Attorney Matthew R. Arnold answering the question: “I’m considering separating from my spouse; what actions should I refrain from doing?”
Being married business owners is a fairly common thing in America. According to the U.S. Census Bureau, married couples own more than 3.7 million small businesses. But what happens when the relationship sours? Does the business relationship have to end when the romantic relationship falters?
A recent story by NPR discussed the case of small business-owning couples that go through divorce and come out the other side with the business intact. Though the general rule is that couples either sell the business or one side buys the other out, there are plenty of examples of couples that either chose or were forced to continue operating the company side by and side and have thrived despite their marital rupture.
The case of Rhonda Sanderson and her ex-husband John Amato is one good example. The two had a very unhappy marriage but had always collaborated well at work. When the two divorced, there was the usual hostility at the beginning, but things began to simmer when talk turned to business. The couple decided to continue running the business together rather than liquidate it, a decision that has paid off in the long run.
Experts say that continuing to work with an ex is not something every couple can pull off. When you own a business together you will be forced to work closely together at times and things might become tense. As a result, you need to be able to interact professionally with one another. If you can’t, then it is likely best to consider other options.
Besides a good working relationship, exes that continue doing business together must have a certain degree of trust. Though many relationships end in infidelity, experts note that couples that are able to continue working together have found a way to compartmentalize that moral lapse. You can lose trust in someone romantically while still believing they are a reliable financial partner.
In some cases, couples may not have much choice in continuing to operate a business together. Many times the business is the only source of income for both parties and it may not be in a position to be sold or bought out. As a result, the business must keep running to ensure both sides continue earning a paycheck, a situation that can serve as either a temporary solution or a long-term arrangement, depending on the circumstances of your case.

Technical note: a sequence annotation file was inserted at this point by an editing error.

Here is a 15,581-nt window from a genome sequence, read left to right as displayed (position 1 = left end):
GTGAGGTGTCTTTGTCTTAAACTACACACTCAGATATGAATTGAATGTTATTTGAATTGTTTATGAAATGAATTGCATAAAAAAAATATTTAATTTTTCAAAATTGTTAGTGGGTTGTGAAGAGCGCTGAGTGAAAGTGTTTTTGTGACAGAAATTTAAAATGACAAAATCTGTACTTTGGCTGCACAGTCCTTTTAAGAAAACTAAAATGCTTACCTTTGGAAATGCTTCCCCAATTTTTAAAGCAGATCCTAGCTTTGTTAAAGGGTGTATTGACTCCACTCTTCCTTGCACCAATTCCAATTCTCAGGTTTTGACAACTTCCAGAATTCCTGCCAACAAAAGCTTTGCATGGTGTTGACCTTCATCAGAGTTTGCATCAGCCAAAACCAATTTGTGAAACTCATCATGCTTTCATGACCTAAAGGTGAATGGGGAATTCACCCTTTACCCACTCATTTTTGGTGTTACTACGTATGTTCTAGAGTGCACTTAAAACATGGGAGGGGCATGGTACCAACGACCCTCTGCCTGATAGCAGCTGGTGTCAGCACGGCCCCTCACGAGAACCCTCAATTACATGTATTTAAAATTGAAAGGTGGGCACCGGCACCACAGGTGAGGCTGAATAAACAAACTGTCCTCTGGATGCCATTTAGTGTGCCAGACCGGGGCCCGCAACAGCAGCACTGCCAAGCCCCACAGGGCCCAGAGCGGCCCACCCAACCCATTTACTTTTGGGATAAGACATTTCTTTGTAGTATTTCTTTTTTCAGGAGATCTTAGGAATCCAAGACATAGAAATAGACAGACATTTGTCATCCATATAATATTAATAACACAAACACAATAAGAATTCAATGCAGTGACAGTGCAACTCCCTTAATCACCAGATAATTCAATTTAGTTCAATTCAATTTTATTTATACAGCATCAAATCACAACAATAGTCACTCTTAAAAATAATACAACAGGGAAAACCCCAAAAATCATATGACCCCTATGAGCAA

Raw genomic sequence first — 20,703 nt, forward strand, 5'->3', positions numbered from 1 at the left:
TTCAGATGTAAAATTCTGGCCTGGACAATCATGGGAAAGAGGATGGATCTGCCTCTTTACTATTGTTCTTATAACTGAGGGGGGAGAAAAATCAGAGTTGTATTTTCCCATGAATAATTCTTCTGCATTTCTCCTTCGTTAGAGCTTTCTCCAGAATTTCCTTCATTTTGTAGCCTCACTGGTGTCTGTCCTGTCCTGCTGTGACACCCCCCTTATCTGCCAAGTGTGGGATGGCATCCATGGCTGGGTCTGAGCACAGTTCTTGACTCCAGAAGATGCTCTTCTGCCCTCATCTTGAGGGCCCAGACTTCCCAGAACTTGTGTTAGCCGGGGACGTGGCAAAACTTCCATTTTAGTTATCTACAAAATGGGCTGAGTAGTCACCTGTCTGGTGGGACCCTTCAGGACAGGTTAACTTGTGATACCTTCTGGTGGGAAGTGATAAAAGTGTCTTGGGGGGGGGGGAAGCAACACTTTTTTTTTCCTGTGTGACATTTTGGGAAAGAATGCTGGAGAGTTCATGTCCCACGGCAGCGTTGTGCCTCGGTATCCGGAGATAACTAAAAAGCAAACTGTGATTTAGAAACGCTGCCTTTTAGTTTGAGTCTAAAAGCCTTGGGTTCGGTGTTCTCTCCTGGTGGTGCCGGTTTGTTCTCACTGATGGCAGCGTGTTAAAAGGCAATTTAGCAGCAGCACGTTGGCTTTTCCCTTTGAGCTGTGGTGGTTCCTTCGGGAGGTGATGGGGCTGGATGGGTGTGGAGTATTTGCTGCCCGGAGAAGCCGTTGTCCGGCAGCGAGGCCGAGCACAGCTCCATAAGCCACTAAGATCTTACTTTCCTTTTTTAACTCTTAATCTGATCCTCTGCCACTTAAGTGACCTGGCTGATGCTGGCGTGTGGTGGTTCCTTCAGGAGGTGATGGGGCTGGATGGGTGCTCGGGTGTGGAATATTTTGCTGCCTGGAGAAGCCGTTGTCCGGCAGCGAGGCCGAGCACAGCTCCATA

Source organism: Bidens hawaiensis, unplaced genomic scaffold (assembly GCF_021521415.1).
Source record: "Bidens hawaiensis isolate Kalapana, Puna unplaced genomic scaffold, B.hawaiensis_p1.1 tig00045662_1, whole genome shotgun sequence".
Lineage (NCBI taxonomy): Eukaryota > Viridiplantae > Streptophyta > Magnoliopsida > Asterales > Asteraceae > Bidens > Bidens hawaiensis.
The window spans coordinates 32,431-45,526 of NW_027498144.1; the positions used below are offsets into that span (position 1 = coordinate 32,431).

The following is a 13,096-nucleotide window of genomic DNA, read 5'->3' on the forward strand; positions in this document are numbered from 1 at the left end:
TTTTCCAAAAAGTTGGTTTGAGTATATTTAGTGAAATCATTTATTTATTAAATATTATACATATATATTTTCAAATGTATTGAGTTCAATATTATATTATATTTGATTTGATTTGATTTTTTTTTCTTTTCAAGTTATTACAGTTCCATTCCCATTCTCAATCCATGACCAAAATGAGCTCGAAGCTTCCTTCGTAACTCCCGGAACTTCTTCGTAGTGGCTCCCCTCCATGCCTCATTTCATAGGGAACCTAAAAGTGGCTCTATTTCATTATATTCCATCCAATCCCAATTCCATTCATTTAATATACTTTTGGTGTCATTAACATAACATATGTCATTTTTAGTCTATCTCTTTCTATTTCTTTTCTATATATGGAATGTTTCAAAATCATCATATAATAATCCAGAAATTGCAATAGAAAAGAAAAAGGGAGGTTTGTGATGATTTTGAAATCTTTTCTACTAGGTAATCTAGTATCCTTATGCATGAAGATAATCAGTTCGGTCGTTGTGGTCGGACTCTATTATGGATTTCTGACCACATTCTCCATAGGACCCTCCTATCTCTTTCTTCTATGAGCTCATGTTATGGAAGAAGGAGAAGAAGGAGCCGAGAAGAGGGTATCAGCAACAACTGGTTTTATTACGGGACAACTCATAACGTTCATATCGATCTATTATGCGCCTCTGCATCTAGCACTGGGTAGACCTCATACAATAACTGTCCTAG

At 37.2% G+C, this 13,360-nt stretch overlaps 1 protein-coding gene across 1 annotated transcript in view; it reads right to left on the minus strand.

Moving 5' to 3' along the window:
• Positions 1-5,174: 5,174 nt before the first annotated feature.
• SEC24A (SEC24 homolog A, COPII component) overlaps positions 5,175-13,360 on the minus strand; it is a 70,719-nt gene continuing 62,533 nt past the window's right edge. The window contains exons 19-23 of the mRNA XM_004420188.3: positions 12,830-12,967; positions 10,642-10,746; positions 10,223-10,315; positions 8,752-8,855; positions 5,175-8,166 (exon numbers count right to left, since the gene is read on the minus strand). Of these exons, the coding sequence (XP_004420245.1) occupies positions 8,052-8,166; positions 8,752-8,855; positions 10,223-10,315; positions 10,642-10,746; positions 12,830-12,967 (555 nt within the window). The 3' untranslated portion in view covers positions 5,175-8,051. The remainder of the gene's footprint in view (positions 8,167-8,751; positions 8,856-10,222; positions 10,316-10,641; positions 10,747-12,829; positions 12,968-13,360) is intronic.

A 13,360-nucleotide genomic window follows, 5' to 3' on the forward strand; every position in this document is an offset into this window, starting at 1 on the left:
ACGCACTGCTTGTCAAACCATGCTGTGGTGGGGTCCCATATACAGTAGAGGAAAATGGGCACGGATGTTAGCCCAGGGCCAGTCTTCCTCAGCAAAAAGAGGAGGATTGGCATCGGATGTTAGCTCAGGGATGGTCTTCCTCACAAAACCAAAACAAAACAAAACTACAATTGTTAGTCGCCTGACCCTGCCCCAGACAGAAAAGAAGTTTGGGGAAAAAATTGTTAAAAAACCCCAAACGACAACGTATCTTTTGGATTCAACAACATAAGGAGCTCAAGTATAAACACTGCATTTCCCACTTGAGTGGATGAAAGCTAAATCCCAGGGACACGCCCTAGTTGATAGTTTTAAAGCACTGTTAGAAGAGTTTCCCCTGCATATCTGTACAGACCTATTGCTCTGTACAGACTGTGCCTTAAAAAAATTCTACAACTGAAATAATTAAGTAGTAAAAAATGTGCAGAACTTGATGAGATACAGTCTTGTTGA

If you find yourself facing a complicated family matter then you need the help of experienced family law attorneys in Charlotte, North Carolina who can help guide you through the often confusing process of divorce, please contact Arnold & Smith, PLLC today at (704) 370-2828 or find additional resources here.
About the Author:
Matthew Arnold is a Managing Member with Arnold & Smith, PLLC where he focuses his practice on most aspects of Family law including: divorce, child custody, child support, alimony, and equitable distribution. Mr. Arnold is an experienced trial attorney who has tried jury and bench trials in both North Carolina District Court and North Carolina Superior Court.
Mr. Arnold grew up in Charlotte, graduating from Providence Senior High School and continued his education at Belmont Abbey College on a basketball scholarship. After graduating cum laude he attended law school at the University of North Carolina at Chapel Hill on a full academic scholarship. In his spare time, Mr. Arnold enjoys golfing and spending time on the North Carolina Coast with his wife and three young children: two daughters and one son.
“When Divorce Leads To A Happily Ever After For A Small Business,” by Yuki Noguchi, published at NPR.org.
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